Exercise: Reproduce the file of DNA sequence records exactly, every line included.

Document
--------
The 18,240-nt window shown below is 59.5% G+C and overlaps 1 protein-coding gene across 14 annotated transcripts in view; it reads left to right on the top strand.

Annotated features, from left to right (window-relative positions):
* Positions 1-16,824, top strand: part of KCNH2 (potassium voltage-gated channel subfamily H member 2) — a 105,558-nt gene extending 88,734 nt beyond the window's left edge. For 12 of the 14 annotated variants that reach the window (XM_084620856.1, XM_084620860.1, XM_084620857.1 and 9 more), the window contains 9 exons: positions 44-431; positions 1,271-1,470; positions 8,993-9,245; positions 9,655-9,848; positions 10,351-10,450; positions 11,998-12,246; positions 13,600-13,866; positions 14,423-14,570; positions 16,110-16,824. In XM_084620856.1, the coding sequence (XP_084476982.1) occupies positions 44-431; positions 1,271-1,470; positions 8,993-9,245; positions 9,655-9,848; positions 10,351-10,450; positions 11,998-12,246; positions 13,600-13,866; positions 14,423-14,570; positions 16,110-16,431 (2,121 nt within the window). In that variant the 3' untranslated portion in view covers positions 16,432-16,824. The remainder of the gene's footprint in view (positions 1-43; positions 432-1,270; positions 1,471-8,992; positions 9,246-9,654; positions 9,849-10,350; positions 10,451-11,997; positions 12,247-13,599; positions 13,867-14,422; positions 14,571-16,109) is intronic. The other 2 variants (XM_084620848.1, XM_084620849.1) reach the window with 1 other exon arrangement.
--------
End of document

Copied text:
The 18,240-nt window shown below is 59.5% G+C and overlaps 1 protein-coding gene across 14 annotated transcripts in view; it reads left to right on the top strand.

Annotated features, from left to right (window-relative positions):
* Positions 1-16,824, top strand: part of KCNH2 (potassium voltage-gated channel subfamily H member 2) — a 105,558-nt gene extending 88,734 nt beyond the window's left edge. For 12 of the 14 annotated variants that reach the window (XM_084620856.1, XM_084620860.1, XM_084620857.1 and 9 more), the window contains 9 exons: positions 44-431; positions 1,271-1,470; positions 8,993-9,245; positions 9,655-9,848; positions 10,351-10,450; positions 11,998-12,246; positions 13,600-13,866; positions 14,423-14,570; positions 16,110-16,824. In XM_084620856.1, the coding sequence (XP_084476982.1) occupies positions 44-431; positions 1,271-1,470; positions 8,993-9,245; positions 9,655-9,848; positions 10,351-10,450; positions 11,998-12,246; positions 13,600-13,866; positions 14,423-14,570; positions 16,110-16,431 (2,121 nt within the window). In that variant the 3' untranslated portion in view covers positions 16,432-16,824. The remainder of the gene's footprint in view (positions 1-43; positions 432-1,270; positions 1,471-8,992; positions 9,246-9,654; positions 9,849-10,350; positions 10,451-11,997; positions 12,247-13,599; positions 13,867-14,422; positions 14,571-16,109) is intronic. The other 2 variants (XM_084620848.1, XM_084620849.1) reach the window with 1 other exon arrangement.